The Duty to Warn of Dangerous Conditions on Property
PEOPLE WHO OWN (OR POSSESS, OR CONTROL) REAL PROPERTY HAVE A DUTY TO WARN OTHERS OF DANGERS AND HAZARDOUS CONDITIONS.
As with all of the duties and obligations in premises liability law, the duty to warn applies not only to landowners and landlords, but to anyone who owns, possesses, or controls real property.
People responsible for land, to whom this duty applies, have a legal obligation not only to inspect and maintain property in reasonably safe condition, but also to warn others of dangerous conditions. The dangerous conditions requiring a warning are those occurring on, or involving, the land and anything existing on the land (including, but not limited to, buildings, landscape features, and naturally occurring conditions).
THE NATURE OF THE LEGALLY REQUIRED WARNING VARIES
In some cases, the duty to warn may be satisfied with a spoken warning to people entering the land; however, it’s never a good idea to depend on verbal warnings alone. In many cases, verbal warnings are insufficient. Also, verbal warnings cannot reach anyone who enters the land when no responsible person is there to provide or deliver the warning.
Clear, posted warning signs near hazards can provide actual warnings, but are not guarantees that the land owner or possessor has complied with his or her legal duty. Land owners have a duty to repair and maintain property as well as a duty to warn, so relying entirely on signs is not a wise decision. However, wherever possible, smart landowners post signs warning of hazards–obvious as well as hidden. (This is one reason you often see “Warning: Wet Floor / Slipping Hazard” signs in grocery stores and other shops, especially when a floor has been recently cleaned.)
In some cases, the condition is so clear, and so clearly dangerous, that no additional warning is required. However, it’s never wise to depend on this. Warning signs and prompt repairs are always better than risking liability.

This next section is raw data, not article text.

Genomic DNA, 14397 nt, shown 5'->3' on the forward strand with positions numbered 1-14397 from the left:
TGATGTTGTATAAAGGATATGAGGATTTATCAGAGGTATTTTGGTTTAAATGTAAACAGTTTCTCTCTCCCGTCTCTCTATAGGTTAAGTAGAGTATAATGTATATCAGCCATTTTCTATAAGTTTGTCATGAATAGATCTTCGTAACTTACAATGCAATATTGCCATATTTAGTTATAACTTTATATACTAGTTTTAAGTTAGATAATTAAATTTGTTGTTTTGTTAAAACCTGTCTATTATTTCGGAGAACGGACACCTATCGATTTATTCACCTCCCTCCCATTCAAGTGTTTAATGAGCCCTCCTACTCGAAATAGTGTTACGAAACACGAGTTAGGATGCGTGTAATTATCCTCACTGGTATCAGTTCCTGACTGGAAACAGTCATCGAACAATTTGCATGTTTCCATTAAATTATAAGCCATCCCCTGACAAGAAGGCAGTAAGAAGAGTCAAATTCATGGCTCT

THE DUTY TO WARN AND REPAIR MAY APPLY TO DANGERS CREATED BY SOMEONE ELSE’S ACTIONS
The duty to warn of dangers and to minimize hazards on property applies to naturally occurring conditions, conditions created by the land owner (and people under his or her control), and even to many types of dangers created by someone else’s actions (or inactions).
If you notice a dangerous condition on your property (or are injured by a hazard on someone else’s), do not delay. Waiting could result in injury to someone else–or in the loss of your legal rights.
Disclaimer: THIS ARTICLE IS FOR INFORMATIONAL PURPOSES ONLY, AND DOES NOT CONSTITUTE LEGAL ADVICE OR CREATE AN ATTORNEY-CLIENT RELATIONSHIP BETWEEN THE AUTHOR AND ANY PERSON. Your rights and experiences may vary. Never use an online article (including this one) to evaluate your legal claims. Speak with an experienced lawyer promptly to obtain a personalized evaluation of your claims, possible damages, and options. You may lose or compromise your rights if you delay in consulting legal counsel. Negligence and premises liability claims are complicated and fact-dependent. If you believe you have a claim against a property owner who permitted or failed to repair a dangerous condition, or any other type of legal claim, consult an experienced lawyer immediately for an evaluation of your possible rights and claims.